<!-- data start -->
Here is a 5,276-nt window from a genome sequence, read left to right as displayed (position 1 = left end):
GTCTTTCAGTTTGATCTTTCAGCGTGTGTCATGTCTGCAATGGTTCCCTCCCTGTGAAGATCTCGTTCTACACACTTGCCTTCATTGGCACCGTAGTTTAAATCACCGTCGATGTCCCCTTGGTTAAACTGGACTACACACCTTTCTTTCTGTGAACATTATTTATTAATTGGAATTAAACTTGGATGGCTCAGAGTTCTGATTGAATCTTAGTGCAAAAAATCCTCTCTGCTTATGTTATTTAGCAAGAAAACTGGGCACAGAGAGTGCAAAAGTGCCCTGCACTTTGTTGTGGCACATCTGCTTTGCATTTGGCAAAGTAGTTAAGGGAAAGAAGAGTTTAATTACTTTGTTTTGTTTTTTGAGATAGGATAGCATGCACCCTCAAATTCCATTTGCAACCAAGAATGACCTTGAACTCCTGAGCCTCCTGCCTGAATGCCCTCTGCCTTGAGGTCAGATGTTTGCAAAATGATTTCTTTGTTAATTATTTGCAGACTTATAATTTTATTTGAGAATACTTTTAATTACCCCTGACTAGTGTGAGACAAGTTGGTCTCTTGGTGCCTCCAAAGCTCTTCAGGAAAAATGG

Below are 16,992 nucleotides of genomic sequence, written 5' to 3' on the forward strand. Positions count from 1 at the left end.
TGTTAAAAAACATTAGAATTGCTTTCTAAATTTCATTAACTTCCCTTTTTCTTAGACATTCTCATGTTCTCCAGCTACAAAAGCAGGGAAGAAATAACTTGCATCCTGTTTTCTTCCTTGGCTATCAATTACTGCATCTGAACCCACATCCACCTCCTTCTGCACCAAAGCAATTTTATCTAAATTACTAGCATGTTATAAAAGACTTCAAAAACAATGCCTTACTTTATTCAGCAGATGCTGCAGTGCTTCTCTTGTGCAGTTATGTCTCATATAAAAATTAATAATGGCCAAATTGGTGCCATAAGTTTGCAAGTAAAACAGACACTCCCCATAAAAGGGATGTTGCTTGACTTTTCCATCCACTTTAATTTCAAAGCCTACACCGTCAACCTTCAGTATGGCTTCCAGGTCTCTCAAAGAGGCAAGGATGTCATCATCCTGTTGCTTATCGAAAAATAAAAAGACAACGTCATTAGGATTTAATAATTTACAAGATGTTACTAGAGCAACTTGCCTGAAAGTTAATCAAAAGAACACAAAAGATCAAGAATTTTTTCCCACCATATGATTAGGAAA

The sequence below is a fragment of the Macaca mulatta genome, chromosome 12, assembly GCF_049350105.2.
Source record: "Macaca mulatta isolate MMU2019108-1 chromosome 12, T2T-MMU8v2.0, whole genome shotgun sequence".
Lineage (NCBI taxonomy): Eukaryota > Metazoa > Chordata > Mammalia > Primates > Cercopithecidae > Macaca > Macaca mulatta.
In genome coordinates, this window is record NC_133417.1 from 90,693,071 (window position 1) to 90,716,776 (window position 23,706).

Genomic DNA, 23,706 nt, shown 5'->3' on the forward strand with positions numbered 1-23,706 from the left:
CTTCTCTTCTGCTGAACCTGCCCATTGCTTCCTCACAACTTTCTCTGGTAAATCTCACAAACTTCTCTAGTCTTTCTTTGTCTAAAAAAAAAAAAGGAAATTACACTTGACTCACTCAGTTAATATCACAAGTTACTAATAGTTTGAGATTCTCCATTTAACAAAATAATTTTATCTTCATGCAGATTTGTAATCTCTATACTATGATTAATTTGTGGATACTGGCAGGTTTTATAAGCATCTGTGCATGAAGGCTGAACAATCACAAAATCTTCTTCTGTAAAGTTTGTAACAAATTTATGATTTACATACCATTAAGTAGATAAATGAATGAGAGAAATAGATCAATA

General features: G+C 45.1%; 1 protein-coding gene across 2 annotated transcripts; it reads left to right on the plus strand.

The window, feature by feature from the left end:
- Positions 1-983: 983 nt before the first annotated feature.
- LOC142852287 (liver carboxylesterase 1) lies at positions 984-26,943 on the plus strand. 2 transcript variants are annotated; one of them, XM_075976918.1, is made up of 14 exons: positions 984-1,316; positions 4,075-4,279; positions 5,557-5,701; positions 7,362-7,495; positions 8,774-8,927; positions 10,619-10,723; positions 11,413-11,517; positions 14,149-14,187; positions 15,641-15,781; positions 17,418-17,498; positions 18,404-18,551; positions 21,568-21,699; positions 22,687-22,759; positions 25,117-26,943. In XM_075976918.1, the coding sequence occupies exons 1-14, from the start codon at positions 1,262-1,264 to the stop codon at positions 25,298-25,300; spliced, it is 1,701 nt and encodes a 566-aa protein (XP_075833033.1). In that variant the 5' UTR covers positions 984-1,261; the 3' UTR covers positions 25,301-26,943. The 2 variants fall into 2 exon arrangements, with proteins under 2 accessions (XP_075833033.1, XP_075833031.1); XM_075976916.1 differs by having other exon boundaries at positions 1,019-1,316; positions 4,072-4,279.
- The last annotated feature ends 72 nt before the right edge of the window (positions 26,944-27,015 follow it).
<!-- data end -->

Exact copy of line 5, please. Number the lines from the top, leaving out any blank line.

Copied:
The sequence below is a fragment of the Macaca mulatta genome, chromosome 12, assembly GCF_049350105.2.